Courtship, Cooperation & Negotiation: What Darwin Got Wrong about Human Emotions

Many social critics in the Peak Oil community are fond of saying “Men do what they do driven by the desire to please women.” But what if that notion is just plain wrong? Is there power in the narrative that redirects our energies away from helpful pursues believing that such striving are “against the laws of nature?”

In the long history of humankind (and animal kind, too) those who learned to collaborate and improvise most effectively have prevailed. Charles Darwin

Most of us in the Western world have accepted a story about sexual selection, and by extension ‘human nature,’ that goes something like this: Men are aggressive, and fight each other in order to win the chance to mate with desirable females. For the love of hot babes and Babettes, they burn a lot of fossil fuel, build a lot of corporations, rape and pillage other nations and destroy the planet in order to be powerful and desirable to us gals.

This, as the story goes, is for very specific biological reasons: They have small sperm, and lots of them, (making them “cheap”) so they can throw them around with very little “invested” in an attempt to impregnate females. From an evolutionary standpoint, this horn-dog behavior promotes their own gene pool, beating out some other guy’s gene pool. Men (and all males in general, to use Darwin’s terms) are “passionate” and women are less eager or “coy.”

Women are “coy,” because they have large eggs, and a whole lot fewer of them, and becoming pregnant requires a large investment of energy and time dealing with pregnancy and caring for the offspring that result. Their eggs are “expensive” to them, in evolutionary terms. Therefore, evolution demands that they carefully look over their choice of males and choose the “fittest” one for mating. Women do the choosing. So, as the theory goes, men compete with each other for females’ attention, and women have innate preferences about which males they choose to mate with…and may the best man win.

The female is less eager than the male,” Darwin wrote, “She is coy,” and when she takes part in choosing a mate, she chooses “not the male which is most attractive to her, but the one which is least distasteful.” (1)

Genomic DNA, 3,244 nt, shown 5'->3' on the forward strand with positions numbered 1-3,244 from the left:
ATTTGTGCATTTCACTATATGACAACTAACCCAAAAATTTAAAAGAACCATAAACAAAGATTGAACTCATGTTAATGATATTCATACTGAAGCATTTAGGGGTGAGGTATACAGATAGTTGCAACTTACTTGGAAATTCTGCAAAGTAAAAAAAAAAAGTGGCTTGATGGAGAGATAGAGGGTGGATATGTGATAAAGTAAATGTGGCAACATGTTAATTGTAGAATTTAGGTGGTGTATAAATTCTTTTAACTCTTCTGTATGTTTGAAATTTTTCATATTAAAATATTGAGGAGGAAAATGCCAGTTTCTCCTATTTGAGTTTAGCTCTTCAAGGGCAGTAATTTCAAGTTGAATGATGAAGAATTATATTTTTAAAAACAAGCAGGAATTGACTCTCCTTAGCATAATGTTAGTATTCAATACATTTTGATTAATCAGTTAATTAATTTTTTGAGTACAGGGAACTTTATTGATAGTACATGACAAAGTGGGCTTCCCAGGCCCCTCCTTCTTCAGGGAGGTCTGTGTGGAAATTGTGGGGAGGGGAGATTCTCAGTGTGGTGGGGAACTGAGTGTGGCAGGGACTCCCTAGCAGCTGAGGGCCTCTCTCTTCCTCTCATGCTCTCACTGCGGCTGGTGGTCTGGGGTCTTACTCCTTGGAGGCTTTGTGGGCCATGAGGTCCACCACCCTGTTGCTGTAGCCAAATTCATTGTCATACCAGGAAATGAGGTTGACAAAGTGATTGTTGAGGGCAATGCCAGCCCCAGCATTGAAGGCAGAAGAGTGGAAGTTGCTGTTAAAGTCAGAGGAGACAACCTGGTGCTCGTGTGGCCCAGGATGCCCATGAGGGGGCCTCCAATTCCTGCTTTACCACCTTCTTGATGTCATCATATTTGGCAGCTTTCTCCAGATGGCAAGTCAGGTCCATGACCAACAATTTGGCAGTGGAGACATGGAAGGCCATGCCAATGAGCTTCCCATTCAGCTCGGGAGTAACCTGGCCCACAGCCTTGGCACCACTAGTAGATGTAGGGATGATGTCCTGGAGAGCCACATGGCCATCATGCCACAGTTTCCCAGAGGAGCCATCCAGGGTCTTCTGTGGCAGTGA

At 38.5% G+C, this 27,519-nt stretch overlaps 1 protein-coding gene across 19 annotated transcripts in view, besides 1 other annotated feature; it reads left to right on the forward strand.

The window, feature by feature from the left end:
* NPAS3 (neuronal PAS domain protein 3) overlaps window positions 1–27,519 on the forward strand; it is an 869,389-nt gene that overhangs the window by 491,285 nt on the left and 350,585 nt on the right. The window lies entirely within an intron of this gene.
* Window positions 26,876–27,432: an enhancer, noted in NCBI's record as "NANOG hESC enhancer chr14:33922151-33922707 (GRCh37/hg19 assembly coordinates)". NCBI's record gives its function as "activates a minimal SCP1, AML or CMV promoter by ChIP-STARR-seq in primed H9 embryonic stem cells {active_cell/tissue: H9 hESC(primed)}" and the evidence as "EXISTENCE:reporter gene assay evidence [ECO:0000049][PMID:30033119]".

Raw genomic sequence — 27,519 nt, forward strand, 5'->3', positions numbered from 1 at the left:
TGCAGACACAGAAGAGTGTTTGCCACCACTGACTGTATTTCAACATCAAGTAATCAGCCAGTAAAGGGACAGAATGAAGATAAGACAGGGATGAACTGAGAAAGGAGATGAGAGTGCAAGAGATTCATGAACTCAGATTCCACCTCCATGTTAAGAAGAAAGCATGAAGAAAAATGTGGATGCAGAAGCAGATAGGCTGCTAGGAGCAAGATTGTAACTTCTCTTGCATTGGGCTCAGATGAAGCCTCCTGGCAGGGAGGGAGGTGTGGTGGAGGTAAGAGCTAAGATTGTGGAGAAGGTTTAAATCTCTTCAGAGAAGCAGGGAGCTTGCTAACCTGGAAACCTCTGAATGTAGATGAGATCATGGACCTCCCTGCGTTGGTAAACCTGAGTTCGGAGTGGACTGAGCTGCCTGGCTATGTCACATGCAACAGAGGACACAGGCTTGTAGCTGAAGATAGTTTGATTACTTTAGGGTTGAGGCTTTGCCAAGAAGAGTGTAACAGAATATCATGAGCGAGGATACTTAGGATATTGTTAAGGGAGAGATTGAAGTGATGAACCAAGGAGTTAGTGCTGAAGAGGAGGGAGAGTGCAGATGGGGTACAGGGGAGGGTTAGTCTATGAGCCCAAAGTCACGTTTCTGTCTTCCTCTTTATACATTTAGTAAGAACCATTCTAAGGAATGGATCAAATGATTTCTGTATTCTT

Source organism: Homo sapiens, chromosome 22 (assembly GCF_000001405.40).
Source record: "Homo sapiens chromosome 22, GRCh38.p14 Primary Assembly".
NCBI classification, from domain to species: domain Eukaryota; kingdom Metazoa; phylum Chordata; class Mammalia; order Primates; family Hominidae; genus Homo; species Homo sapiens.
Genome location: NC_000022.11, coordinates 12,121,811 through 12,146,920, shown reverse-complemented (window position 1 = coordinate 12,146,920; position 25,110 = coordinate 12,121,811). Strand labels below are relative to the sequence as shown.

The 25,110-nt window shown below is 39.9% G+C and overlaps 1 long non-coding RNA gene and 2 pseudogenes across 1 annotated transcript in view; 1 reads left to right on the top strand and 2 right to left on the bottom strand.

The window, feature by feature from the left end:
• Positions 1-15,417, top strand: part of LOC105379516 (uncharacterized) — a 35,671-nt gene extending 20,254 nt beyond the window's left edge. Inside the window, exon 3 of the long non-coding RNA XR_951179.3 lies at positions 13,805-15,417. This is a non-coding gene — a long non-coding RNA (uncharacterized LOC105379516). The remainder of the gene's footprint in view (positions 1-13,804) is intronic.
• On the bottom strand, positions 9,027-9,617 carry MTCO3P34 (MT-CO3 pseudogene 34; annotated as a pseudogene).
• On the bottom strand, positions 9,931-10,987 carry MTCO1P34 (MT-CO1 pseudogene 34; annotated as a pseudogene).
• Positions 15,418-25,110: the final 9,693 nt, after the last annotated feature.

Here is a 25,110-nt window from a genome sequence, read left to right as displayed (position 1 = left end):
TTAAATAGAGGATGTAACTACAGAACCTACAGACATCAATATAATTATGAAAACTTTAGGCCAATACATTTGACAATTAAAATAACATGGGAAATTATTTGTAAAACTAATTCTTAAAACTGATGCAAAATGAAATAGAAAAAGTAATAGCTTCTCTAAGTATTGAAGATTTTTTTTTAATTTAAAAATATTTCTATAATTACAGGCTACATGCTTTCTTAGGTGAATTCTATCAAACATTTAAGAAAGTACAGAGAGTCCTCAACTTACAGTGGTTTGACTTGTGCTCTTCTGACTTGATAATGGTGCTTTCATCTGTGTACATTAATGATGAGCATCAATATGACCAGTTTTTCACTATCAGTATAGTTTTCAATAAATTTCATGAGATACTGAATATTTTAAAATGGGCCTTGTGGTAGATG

Darwin’s World
Charles Darwin was a man who once lamented that his own fragile physical state would clearly prevent him from producing great works. He had multiple psychosomatic ailments that kept him from socializing without great cost to his health. “Darwin worked alone at home, leading the life of an independent scientist.”

His decision to marry was an intellectual one, as he weighed the pros and cons:

After drawing up lists of the benefits and drawbacks of marriage, he proposed to his first cousin Emma Wedgwood, whom he married on Jan. 29, 1839. She brought fortune, devotion, and considerable housewifely skills that enabled him to work in peace for the next 40 years.

Together they had 10 children.

He needed quiet during the day in order to work. She dutifully brought him meals and tea in his office, at which time she might request to borrow the key to the drawer where he kept all of the keys to the rest of the household pantries.

Although he considered all young people immature like adult females, at 39 years old, he considered his own wife “always the mother, never the child, Darwin always the child, never the father.” Darwin gave his wife the nickname “mammy”, writing, “My dearest old Mammy … Without you, when sick I feel most desolate .. Oh Mammy, I do long to be with you and under your protection for then I feel safe.” (2)

While Darwin began to write down his theories of evolution in the early 1840’s he was reluctant to make them public. “He was a beneficiary of this conservative English society, and his fear of ostracism was one of the forces that prevented him from publishing his theory sooner.“(3) The world was evolving and the political climate was welcoming to evolutionary notions. While still reluctant, on June 18, 1858, he received a paper that summarized his own twenty years of work, written by Alfred Russel Wallace. He shortly afterward presented a paper jointly with Wallace.

In 1871, Darwin elaborated upon the theory of sexual selection. Darwin observed that in some species males battle other males for access to certain females (“aggression”). But in other species, such as peacocks, there is a social system in which the females select males according to such qualities as strength or beauty, like a fabulous tail.

Beyond “He” and “She”
Darwin lived in a binary world of males and females, but today’s science tells us that these represent a minority of the Earth’s living things. We live in a complicated world of uni-gendered, bi-gendered, and even cross-gendered living species. You’ve got remarkable creatures like Clownfish (4) that are born male and turn female (called sequential hermaphrodites); you’ve got hermaphroditic fish. The world is full of homosexual, asexual or autosexual creatures, and gender behavior of all descriptions.

These aren’t just the exceptions to the rule, this IS the rule.

We can’t put labels like “coy” or “passionate” on these things. It doesn’t fit the vast majority of living things.

Beyond the Dating Game